Author Topic: Stafford Loans at 2% - Is it Worth Paying Them Off Quickly?  (Read 5161 times)

Acg

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Stafford Loans at 2% - Is it Worth Paying Them Off Quickly?
« on: April 06, 2013, 12:12:54 PM »
I just paid off my last private student loan and I now only have stafford loans of about $9,500 left at an incredible 2.05%.

The new moustachian side of me just wants to finish of the last $9,500 as quickly as possible but the interest rate is so low that there really isn't much of a benefit to paying it off early besides peace of mind.

For example, if I want to pay it off in 1 year I will have a monthly payment of $795 and will pay about $101 in interest over the year.  However, it I take 4 years to pay it off I will have a monthly payment of $205 and will pay about $400 in total interest.  So is it really worth it to forgo saving additional funds each month to only save about $300 in interest in the long run?  As you can tell by my tone, I'm obviously leaning towards spreading it out over a few years but I'd love to hear what you have to say.  Thanks.

plantingourpennies

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Re: Stafford Loans at 2% - Is it Worth Paying Them Off Quickly?
« Reply #1 on: April 06, 2013, 02:17:32 PM »
Mrs. PoP and I just had this discussion about the mortgage on our main home-slightly higher rate and amount, but similar idea.

We decided on maintaining greater liquidity in hopes of purchasing a mis-priced asset with the extra dough. So the question is-can you find an asset for ~10k that returns better than 2%, has a chance of being available in the next 4 years?

If you think some opportunity like that might come up, put the dough aside in a Ally account that earns ~1% and wait for your opportunity. If you are just gonna spend the money on cars, women, and waste the rest, then you're better off paying the loan in a year.

Best,
Mr. PoP

shelfins

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Re: Stafford Loans at 2% - Is it Worth Paying Them Off Quickly?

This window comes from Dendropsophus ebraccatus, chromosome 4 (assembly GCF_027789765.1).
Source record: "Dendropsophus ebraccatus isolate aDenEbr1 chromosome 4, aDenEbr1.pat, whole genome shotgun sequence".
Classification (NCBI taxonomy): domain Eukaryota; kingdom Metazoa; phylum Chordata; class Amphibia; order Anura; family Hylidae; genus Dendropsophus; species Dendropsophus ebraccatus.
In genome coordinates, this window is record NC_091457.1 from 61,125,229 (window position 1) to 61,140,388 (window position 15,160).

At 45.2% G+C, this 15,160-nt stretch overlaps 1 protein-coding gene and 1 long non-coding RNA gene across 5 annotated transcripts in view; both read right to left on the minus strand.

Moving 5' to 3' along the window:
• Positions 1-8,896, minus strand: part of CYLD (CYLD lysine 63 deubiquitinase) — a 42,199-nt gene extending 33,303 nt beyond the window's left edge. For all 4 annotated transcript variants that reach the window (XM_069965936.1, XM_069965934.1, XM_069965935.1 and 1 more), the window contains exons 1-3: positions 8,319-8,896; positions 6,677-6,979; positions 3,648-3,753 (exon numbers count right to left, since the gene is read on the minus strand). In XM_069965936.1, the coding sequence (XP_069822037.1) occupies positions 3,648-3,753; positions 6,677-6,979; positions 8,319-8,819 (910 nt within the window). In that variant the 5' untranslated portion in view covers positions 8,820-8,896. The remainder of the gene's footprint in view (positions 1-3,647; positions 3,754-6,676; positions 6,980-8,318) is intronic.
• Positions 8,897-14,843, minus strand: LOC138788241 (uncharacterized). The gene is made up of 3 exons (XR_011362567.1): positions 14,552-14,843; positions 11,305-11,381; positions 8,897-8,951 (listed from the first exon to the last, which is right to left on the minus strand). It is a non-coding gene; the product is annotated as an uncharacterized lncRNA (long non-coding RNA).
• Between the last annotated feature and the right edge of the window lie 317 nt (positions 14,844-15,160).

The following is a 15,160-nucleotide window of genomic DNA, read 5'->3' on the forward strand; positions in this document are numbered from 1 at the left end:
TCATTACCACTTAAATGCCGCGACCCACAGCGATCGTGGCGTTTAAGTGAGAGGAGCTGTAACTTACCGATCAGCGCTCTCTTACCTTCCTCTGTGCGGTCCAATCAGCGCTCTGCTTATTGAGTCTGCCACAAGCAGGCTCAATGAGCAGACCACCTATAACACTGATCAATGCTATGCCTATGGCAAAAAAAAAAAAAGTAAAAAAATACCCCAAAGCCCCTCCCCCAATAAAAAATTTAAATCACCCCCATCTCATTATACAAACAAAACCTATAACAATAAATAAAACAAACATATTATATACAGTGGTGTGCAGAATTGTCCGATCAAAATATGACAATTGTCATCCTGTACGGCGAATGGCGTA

« Reply #2 on: April 06, 2013, 02:32:22 PM »
I'm in a similar situation, and I'm paying the loan off as slowly as possible & instead putting my extra savings into a Vanguard stock mutual fund, which averages abt a 7% annual return. So basically, I'm borrowing the money from Stafford @ 2% & loaning it back out at 7%. If you have a 401k with an employer match, then putting the money in there will get you an even higher return. Obviously, this isn't for everyone...some people philosophically just want to stay out of debt, & the stock market is unpredictable whereas paying off the loan will give you a guaranteed 2% return. But if you're already leaning towards paying it off slowly, I say go for it, but keep on saving up money, just put it somewhere you can get a better return!

Apocalyptica602

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Re: Stafford Loans at 2% - Is it Worth Paying Them Off Quickly?
« Reply #3 on: April 06, 2013, 03:07:33 PM »
Do both!

That's the approach I took, I'm maxing my 401k and Roth IRA, which takes about $23k from my one pocket and puts it in my future pocket.

However I'm holding off on starting a brokerage account because any other spare cent beyond my emergency fund is rapidly paying down my relatively low interest school debt.

So purely mathematically you'd be better off leveraging your loan and investing more. Psychologically most* people would be better off paying down their debt.

I'd say split the difference. Don't completely forego investing and lose out on valuable years of compounding interest.


Catbert

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Re: Stafford Loans at 2% - Is it Worth Paying Them Off Quickly?
« Reply #4 on: April 06, 2013, 03:22:12 PM »
I think it depends on what you'd do with the extra $600 a month.  I you'd spend it on dinners out and vacations then you should pay the loan off instead.  If it would allow you max out your 401k/IRA then I'd stretch out the payments. 

If you anticipate a life style change where cash flow would be an issue (i.e. being a SAHP) then pay it off.

I'd pretty much be in no rush to pay-off a 2% loan. 

Karl

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Re: Stafford Loans at 2% - Is it Worth Paying Them Off Quickly?
« Reply #5 on: April 07, 2013, 03:49:08 AM »
Good-morning,